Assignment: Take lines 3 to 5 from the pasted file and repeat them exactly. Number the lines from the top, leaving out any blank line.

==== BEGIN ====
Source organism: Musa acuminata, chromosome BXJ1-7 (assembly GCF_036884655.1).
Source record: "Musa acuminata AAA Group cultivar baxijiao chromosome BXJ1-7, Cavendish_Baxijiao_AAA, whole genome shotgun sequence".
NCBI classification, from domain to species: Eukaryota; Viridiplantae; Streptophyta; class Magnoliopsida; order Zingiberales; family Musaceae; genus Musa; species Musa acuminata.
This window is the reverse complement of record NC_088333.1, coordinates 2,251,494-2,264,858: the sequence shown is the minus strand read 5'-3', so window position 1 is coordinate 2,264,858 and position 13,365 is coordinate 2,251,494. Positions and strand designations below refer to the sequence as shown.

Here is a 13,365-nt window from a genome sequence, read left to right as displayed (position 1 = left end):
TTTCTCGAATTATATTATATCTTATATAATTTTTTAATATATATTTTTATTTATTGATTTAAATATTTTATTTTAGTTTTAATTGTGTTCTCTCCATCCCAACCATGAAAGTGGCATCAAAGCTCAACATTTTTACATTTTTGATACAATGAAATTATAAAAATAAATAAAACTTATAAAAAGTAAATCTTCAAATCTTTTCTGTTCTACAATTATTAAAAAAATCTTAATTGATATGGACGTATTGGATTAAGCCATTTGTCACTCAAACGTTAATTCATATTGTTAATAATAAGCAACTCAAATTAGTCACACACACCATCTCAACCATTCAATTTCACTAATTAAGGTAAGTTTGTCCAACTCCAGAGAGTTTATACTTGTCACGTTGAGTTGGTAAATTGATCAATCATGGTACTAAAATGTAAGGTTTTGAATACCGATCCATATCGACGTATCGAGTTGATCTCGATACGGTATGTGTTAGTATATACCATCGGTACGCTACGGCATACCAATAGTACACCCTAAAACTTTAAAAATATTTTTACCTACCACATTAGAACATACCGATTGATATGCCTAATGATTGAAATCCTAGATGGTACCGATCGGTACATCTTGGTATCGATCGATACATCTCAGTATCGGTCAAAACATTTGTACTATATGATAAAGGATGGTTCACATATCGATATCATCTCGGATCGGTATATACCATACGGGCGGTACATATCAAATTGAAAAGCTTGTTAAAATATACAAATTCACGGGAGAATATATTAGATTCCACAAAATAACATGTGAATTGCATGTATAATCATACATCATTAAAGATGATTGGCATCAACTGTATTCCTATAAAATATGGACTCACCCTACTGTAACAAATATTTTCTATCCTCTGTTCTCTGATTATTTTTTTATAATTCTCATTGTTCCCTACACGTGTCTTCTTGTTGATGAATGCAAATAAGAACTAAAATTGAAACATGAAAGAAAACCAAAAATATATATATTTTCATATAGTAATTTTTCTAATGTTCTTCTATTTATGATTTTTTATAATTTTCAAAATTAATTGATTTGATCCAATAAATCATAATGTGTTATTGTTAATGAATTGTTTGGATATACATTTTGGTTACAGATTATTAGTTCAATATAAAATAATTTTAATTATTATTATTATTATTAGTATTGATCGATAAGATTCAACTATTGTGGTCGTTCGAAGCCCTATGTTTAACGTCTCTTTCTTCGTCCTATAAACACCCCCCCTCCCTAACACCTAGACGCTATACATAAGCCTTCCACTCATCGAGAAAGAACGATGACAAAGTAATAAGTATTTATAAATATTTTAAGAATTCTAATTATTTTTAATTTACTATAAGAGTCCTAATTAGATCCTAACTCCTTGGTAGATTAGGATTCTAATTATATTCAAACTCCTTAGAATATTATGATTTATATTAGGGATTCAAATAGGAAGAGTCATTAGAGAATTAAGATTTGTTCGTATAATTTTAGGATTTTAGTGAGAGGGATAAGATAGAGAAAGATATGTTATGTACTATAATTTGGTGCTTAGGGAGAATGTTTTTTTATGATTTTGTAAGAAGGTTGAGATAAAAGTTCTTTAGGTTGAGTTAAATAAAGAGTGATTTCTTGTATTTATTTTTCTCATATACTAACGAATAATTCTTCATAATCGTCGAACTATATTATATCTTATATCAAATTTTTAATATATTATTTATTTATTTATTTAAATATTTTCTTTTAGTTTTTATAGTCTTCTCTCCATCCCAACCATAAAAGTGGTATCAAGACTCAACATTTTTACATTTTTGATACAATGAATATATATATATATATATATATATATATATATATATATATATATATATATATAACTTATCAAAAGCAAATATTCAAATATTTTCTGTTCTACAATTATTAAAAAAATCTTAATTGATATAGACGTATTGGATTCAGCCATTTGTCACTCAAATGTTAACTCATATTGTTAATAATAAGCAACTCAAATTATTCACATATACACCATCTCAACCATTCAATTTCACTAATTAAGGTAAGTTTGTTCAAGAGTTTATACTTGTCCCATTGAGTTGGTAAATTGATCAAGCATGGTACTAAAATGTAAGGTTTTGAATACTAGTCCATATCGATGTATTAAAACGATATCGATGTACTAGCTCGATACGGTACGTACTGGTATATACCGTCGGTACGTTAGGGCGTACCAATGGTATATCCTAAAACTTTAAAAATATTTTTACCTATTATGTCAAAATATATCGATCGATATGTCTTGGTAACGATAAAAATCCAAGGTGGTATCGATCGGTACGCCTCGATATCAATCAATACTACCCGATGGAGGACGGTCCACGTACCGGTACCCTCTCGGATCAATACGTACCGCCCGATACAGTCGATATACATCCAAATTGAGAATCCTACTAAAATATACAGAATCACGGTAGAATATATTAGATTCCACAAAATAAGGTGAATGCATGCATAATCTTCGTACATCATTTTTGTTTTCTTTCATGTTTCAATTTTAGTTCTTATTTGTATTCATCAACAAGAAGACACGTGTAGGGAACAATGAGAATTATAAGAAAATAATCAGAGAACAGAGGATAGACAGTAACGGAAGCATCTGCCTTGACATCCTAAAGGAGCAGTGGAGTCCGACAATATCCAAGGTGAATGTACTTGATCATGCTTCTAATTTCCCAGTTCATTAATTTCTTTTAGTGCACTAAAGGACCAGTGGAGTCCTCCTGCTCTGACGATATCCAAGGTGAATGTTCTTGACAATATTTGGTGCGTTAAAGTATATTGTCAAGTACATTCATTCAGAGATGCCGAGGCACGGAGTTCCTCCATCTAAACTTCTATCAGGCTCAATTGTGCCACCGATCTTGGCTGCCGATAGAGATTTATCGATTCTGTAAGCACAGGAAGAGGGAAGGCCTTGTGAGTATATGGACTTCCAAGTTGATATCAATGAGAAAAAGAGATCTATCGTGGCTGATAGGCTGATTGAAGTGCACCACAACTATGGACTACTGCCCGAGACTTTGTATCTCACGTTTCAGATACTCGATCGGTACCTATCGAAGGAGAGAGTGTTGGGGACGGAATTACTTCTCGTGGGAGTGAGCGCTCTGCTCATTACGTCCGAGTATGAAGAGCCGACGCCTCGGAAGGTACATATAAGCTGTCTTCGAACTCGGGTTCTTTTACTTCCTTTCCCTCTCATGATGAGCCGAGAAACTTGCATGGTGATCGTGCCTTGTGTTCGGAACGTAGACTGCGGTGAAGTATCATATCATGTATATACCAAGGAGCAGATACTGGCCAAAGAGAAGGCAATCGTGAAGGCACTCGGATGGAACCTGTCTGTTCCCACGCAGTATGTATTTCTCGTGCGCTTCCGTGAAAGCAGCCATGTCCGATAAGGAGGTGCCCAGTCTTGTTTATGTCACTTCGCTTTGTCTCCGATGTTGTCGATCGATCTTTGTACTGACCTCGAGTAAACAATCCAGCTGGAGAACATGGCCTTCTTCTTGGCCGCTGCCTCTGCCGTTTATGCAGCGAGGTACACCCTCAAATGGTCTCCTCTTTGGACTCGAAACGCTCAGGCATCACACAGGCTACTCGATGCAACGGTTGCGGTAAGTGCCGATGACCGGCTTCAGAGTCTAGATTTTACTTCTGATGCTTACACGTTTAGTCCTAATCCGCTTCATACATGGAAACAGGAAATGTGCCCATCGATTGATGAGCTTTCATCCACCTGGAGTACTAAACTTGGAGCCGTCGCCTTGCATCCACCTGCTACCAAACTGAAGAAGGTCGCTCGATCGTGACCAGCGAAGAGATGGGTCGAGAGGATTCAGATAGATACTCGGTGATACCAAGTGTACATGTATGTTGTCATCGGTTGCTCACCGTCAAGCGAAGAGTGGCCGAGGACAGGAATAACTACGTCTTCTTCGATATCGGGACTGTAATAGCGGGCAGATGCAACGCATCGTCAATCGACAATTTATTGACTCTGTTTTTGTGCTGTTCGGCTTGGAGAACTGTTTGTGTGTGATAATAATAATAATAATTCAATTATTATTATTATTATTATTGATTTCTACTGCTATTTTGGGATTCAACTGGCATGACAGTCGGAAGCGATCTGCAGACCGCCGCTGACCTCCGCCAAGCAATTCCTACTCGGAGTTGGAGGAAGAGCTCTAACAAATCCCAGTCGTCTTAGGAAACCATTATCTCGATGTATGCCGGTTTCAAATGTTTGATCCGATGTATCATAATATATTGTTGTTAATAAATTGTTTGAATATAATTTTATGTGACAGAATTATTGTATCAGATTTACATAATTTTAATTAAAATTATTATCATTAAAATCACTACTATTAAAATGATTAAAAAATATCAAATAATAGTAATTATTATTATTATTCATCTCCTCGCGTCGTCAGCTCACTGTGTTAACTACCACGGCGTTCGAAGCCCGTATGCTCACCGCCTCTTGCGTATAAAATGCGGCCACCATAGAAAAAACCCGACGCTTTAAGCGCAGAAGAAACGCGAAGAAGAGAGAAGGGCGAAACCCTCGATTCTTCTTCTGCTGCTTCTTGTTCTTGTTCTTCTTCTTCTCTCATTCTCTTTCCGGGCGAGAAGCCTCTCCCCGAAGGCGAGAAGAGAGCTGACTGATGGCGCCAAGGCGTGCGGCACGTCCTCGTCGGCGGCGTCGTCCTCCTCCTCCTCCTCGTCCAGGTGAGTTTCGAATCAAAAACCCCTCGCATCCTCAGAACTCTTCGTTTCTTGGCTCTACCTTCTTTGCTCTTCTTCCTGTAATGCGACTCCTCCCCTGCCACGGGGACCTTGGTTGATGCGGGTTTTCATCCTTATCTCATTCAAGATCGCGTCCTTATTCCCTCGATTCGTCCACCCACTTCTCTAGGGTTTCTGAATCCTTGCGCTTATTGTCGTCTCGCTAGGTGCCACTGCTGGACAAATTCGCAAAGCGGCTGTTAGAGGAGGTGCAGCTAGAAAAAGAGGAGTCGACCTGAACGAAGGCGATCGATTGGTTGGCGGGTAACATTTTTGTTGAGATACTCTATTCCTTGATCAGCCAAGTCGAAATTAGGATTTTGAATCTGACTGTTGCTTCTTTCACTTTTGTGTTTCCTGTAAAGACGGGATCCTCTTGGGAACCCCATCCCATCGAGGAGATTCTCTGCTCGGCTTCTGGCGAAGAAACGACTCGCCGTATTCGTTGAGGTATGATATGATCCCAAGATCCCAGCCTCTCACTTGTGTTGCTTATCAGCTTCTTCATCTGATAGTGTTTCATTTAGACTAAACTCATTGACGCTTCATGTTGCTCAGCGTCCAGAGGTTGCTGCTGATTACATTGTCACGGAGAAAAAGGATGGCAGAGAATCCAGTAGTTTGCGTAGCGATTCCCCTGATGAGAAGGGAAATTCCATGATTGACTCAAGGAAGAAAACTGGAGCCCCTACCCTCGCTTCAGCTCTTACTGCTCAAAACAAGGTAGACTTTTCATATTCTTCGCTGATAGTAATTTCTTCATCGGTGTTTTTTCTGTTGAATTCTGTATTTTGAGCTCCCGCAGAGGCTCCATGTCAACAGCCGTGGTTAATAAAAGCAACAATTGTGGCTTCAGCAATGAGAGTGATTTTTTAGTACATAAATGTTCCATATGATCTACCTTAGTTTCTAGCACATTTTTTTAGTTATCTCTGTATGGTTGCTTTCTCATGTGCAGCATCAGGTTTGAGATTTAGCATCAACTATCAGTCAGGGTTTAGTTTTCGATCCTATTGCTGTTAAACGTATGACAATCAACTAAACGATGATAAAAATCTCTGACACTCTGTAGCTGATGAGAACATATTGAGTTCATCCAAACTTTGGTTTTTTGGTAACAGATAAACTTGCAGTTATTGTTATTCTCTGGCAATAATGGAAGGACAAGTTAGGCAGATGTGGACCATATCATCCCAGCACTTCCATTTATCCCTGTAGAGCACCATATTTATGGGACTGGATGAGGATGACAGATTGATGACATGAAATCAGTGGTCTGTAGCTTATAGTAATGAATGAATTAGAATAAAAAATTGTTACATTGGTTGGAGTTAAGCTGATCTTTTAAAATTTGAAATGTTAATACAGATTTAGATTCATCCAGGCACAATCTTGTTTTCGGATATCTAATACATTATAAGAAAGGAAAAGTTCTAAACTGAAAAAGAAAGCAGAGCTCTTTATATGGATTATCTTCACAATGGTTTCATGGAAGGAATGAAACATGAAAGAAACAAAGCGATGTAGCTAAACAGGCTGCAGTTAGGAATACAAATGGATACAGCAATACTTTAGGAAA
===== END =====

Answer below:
NCBI classification, from domain to species: Eukaryota; Viridiplantae; Streptophyta; class Magnoliopsida; order Zingiberales; family Musaceae; genus Musa; species Musa acuminata.
This window is the reverse complement of record NC_088333.1, coordinates 2,251,494-2,264,858: the sequence shown is the minus strand read 5'-3', so window position 1 is coordinate 2,264,858 and position 13,365 is coordinate 2,251,494. Positions and strand designations below refer to the sequence as shown.

Here is a 13,365-nt window from a genome sequence, read left to right as displayed (position 1 = left end):